Zhang Liping and Janice Hu: quietly getting deals done
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BANKING

Zhang Liping and Janice Hu: quietly getting deals done

Why the China rainmaker just won’t go awayThe ins and outs of mandate hunting

Lee Zhang: at the top of the Deutsche tree I Fang Fenglei and Fred Hu: one bank, two rainmakers I Henry Cai: a new breed of dealmaker


Zhang Liping, Credit Suisse

Zhang Liping: reputation built on getting deals done

Zhang Liping and Janice Hu of Credit Suisse are China’s quiet rainmakers. Both shy away from the limelight, preferring to let their deal records speak for themselves. They also embody two diverse but equally effective strains of rainmaker.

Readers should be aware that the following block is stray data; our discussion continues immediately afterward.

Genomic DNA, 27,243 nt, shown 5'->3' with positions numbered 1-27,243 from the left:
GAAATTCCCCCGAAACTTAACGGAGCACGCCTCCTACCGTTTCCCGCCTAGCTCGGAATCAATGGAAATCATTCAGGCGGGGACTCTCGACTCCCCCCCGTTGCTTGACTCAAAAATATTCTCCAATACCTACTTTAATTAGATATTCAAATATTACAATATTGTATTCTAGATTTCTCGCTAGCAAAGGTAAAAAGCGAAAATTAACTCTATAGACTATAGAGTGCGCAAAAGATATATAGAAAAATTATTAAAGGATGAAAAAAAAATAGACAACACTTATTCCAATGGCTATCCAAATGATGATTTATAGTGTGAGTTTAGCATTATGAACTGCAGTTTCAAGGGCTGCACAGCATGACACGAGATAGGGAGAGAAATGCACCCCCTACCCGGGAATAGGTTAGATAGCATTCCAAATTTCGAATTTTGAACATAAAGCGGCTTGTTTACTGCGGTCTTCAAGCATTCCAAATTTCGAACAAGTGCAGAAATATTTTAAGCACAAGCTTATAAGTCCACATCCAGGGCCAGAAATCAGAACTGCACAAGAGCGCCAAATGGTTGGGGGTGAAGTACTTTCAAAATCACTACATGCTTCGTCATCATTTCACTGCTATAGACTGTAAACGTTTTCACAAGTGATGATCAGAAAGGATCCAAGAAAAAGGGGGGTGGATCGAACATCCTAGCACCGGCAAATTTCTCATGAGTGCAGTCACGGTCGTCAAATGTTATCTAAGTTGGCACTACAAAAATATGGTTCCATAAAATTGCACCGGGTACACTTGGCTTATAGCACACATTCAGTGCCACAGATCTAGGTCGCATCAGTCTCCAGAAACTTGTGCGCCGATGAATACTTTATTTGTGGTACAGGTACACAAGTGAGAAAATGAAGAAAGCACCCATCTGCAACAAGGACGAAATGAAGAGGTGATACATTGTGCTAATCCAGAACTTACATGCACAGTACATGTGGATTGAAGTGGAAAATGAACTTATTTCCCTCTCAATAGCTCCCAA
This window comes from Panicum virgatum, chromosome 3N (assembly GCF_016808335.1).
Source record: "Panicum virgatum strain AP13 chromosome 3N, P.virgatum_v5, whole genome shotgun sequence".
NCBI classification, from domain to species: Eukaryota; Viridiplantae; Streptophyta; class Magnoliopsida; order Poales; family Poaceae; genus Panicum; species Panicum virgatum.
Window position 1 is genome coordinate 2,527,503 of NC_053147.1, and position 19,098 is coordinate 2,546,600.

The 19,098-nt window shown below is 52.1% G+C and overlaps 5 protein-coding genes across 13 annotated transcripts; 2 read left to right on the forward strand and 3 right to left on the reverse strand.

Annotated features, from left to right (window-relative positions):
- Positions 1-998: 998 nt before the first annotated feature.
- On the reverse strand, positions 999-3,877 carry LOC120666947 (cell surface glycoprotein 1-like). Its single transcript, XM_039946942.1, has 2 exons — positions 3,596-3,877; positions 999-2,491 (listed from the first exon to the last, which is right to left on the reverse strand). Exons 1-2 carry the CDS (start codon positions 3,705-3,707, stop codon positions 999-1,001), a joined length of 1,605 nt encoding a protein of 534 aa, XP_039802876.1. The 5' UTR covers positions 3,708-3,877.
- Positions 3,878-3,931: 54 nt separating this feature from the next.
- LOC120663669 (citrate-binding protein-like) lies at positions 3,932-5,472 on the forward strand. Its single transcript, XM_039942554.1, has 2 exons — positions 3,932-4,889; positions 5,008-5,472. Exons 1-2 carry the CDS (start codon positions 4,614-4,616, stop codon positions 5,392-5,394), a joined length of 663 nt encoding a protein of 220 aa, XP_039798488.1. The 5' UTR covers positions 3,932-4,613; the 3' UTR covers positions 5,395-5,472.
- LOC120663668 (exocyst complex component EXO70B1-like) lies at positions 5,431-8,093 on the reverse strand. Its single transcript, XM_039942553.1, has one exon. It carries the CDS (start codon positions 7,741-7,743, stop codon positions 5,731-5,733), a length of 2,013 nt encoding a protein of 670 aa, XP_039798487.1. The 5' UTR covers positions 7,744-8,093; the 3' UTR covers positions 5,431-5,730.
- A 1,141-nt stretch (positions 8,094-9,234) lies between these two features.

Zhang seems to have been around for ever, having worked on many of the landmark stock sales of state-run mainland firms in the 1990s.

Like Merrill Lynch’s Erhfei Liu, another oft-cited China rainmaker who is currently moving to a more private equity-focused position at his bank, Zhang is not a so-called princeling, one of the coterie of bankers, financiers, and social and business climbers related to senior Beijing mandarins. His reputation has been built on a solid ability to get deals done, rather than rely on family connections.

Thin, wiry and ascetic, Zhang spent seven years in the 1990s with Merrill Lynch, where he completed several landmark transactions including the initial public offering of Shanghai Petrochemical, which in 1993 became the first mainland firm to list shares simultaneously in Hong Kong and New York.


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